I was asked by The One Show to share some consumer advice on what to do if your broadband service is unreliable or slower than you were promised. I explain how some simple consumer protections can keep you connected — or help you cut free from your contract.
The consumer protections I explain include:
- The Cooling-off Period – what’s the law when changing your mind?
- Ofcom Code of Practice and Consumer Rights Act – including the “minimum speed guarantee”
- Alternative Dispute Resolution – when complaints fall on deaf ears
Take a look:
The good folks at Resolver – the free independent resolution service – asked if I could put some of my broadband contract and service consumer advice into writing for them: Beating those Broadband Blues.
If you’re parent, you’ll know how much your children are missing their friends at the moment.
Video chat apps like Zoom, Houseparty and Facetime are a great way for children to keep in touch with their schoolmates – but sometimes things can go wrong.
Here’s a piece I filmed with BBC Newsround to help children and their parents learn how to stay safe when using group video chat apps.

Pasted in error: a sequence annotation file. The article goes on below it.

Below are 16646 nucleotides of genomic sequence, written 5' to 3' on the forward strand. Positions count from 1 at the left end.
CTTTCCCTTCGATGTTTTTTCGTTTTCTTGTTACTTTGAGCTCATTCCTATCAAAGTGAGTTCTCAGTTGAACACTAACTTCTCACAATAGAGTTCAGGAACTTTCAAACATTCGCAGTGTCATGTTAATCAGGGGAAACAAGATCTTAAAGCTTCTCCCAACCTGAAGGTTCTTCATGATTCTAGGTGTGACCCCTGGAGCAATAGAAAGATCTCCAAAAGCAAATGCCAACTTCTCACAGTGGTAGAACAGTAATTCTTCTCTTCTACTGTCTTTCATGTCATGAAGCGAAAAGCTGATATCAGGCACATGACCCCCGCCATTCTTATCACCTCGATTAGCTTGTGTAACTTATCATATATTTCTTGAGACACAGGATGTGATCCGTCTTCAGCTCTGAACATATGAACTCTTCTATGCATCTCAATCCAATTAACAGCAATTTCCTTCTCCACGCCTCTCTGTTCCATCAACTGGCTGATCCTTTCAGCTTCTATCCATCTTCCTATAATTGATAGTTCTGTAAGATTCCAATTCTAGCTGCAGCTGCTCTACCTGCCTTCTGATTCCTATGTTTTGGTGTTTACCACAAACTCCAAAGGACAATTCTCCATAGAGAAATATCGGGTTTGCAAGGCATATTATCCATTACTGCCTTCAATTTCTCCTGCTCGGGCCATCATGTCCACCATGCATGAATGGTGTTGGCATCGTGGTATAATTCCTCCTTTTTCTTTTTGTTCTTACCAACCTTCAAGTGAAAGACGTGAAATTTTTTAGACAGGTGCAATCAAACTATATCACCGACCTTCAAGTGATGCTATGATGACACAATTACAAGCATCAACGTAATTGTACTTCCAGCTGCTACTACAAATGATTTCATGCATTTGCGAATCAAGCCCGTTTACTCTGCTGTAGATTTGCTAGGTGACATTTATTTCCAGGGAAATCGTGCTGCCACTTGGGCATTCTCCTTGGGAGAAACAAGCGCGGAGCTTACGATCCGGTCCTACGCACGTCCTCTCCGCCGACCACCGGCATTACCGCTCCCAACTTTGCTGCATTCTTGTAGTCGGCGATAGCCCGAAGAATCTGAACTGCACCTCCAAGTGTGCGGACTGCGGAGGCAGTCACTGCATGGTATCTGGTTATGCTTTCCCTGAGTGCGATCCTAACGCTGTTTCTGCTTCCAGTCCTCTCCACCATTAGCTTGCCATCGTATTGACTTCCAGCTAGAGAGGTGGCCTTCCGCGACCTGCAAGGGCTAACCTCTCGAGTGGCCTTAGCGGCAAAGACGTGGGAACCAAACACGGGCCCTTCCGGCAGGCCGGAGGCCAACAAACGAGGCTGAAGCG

A dedicated page on the website features these video group chat tips and some further online safety resources. It also includes a chat with my daughter about how she is keeping in touch with school friends while school is closed.
Newsround is something of an institution here in the UK. For many of us as we were growing up the John Craven-hosted daily show was our main window on the world.
As a parent now, I’ve once again found Newsround to be an invaluable resource, providing my children with just the right balance of information, reassurance and distraction when things outside are so confusing. The Newsround website is also filled with uplifting, informative and topical stories, and has helped us to talk about some big world topics as a family.
Is there a Gadget Doctor in the house? There is now.
In my surgery I mostly cover online safety and cybersecurity. Recently I’ve shared tips on video chat app safety, smart speaker privacy, and how to set up group calls for relatives who aren’t on the internet.